The situation for canceled flights in Europe continues to deteriorate day by day, affecting most of the major airlines. Cancellations have been identified mainly in the United Kingdom and Spain, but also in Portugal, Germany, France, Belgium and Italy. Here there was a first strike on June 8, another strike was attended on 25 and another call by several unions on July 17: at the moment it is not known the magnitude of the inconvenience. In the coming weeks, things could get even worse, mainly because more people will be traveling for tourism.
The reasons for the cancellations are different and simultaneous, even if they each have a common underlying reason: on the one hand, there are flights canceled by decision of the airlines themselves due to a shortage of workers, especially among ground employees, on the other hand the delivery of increasingly frequent strikes by the workers themselves, who are protesting Weeks ago, their working conditions deteriorated.
The cancellations affect the whole world and not only Europe, but European countries are witnessing in recent weeks a very large number of strikes and canceled flights, which is not comparable to what happened in other continents.
Canceled flights, often at the last minute, have caused major problems at major airports in Europe. At Heathrow, London’s main airport, there were long queues of passengers for days waiting to board or collect their luggage. It last happened on Thursday, June 30, when the airport asked several airlines to cancel 30 flights due to the lack of ground crew capable of handling all expected passengers: however, the cancellations were announced only a day in advance, fueling the fray. Protests and discontent of people who were left without flights.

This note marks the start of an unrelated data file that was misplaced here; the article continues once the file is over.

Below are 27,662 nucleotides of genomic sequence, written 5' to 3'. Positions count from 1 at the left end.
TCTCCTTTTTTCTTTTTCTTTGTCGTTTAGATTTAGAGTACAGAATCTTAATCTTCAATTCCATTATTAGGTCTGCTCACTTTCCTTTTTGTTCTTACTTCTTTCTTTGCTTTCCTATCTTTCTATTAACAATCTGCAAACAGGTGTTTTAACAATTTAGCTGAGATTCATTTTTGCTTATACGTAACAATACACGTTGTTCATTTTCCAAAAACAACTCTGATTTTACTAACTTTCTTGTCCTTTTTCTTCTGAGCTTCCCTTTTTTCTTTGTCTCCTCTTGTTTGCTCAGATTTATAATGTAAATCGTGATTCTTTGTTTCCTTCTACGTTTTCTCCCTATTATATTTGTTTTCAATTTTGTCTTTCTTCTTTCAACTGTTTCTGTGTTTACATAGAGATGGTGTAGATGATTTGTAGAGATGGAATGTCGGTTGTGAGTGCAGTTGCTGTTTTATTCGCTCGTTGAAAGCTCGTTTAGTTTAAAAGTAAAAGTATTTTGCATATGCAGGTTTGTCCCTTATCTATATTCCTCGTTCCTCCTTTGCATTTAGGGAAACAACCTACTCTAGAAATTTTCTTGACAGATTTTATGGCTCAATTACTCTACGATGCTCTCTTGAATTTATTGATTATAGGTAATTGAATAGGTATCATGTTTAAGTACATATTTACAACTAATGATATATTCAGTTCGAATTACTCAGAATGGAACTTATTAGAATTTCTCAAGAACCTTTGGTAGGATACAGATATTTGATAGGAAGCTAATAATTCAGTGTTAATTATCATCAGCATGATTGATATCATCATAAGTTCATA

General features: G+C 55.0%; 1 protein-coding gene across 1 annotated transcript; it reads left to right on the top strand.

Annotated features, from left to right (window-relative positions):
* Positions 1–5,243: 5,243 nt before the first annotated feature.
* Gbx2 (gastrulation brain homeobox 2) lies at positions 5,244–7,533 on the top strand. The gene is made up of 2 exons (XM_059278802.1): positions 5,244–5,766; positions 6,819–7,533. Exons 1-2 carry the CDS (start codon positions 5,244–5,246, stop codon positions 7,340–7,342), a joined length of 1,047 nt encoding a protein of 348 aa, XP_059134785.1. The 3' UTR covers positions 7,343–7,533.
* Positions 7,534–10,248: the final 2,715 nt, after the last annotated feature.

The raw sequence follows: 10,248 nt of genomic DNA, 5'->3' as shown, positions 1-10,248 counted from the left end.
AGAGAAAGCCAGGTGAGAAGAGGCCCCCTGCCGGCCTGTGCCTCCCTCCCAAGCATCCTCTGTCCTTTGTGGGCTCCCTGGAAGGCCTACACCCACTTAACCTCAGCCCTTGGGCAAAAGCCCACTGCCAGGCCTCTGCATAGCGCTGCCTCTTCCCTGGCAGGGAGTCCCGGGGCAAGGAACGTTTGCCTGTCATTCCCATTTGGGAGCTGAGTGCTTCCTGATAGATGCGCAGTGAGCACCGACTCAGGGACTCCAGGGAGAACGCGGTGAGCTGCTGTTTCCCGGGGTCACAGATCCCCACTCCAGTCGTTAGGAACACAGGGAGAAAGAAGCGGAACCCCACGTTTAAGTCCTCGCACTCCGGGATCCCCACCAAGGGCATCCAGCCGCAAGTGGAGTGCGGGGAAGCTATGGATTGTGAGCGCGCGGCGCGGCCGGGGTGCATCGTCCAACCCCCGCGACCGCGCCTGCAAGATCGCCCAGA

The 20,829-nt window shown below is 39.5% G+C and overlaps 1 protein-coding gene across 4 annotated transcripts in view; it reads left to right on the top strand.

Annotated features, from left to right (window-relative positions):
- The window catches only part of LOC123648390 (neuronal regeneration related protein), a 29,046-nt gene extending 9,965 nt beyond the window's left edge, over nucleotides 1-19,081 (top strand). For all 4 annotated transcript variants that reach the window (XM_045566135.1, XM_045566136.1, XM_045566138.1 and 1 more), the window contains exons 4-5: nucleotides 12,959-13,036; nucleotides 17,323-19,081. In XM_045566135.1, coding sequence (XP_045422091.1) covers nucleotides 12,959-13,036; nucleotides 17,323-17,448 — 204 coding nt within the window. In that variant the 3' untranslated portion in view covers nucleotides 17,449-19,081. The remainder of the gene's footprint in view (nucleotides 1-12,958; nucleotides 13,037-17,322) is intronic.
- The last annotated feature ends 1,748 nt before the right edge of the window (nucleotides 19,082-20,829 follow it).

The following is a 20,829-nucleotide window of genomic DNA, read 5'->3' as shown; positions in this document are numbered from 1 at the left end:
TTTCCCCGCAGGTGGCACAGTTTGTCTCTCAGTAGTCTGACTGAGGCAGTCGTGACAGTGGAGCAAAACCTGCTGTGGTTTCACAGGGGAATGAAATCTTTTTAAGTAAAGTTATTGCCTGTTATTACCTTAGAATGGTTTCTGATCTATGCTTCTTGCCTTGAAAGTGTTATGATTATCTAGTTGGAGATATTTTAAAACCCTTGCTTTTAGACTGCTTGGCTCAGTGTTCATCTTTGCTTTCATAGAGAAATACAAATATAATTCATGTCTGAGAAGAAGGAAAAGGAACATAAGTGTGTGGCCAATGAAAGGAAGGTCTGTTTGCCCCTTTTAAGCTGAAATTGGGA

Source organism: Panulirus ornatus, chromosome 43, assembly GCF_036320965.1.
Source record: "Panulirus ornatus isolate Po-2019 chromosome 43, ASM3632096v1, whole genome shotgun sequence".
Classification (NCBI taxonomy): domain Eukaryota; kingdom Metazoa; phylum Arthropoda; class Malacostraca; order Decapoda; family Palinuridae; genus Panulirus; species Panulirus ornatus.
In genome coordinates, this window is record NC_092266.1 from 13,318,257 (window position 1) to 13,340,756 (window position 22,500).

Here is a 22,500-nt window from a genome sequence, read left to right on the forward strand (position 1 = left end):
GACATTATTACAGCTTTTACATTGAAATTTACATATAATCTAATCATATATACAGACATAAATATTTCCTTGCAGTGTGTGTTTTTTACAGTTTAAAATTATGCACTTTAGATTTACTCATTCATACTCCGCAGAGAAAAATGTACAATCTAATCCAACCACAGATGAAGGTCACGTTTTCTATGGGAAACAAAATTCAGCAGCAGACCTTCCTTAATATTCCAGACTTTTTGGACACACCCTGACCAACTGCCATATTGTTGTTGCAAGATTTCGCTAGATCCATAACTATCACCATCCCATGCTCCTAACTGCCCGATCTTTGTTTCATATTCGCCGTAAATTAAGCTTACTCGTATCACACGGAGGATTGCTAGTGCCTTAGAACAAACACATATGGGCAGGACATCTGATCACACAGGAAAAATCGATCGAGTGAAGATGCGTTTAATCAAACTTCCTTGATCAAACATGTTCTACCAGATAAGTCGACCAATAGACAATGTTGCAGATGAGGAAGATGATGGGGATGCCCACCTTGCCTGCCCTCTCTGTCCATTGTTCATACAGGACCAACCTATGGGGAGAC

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The cancellations are mainly due to a series of cuts made by airlines during the coronavirus pandemic to address the decline in travel revenue and economic revenue, which in turn resulted from restrictions imposed in various countries. Companies had decided to lay off many employees considered less important, such as ground staff, and the same was done by companies operating airports, which depend on workers hired through external companies to carry out various tasks.
But with restrictions lifted and travel resuming, both airlines and airport companies have found themselves unprepared and failed to hire new staff in time for the summer. Added to this are the protests of pilots and flight attendants, who are demanding better wage conditions.
The wage conditions of workers in the sector is also one of the reasons why it is so difficult to find new employees to hire. The ground crew is paid fairly low, in the face of very stressful work with rhythms that often force them to work late at night.
“It is a unique combination of circumstances. There has been a sharp increase in demand after the pandemic, a fact that would have usually prompted airlines to go out of their way to secure passengers. But it has come with a resource and manpower crisis.” Bloomberg John Strickland, aviation analyst at JLS Consulting.
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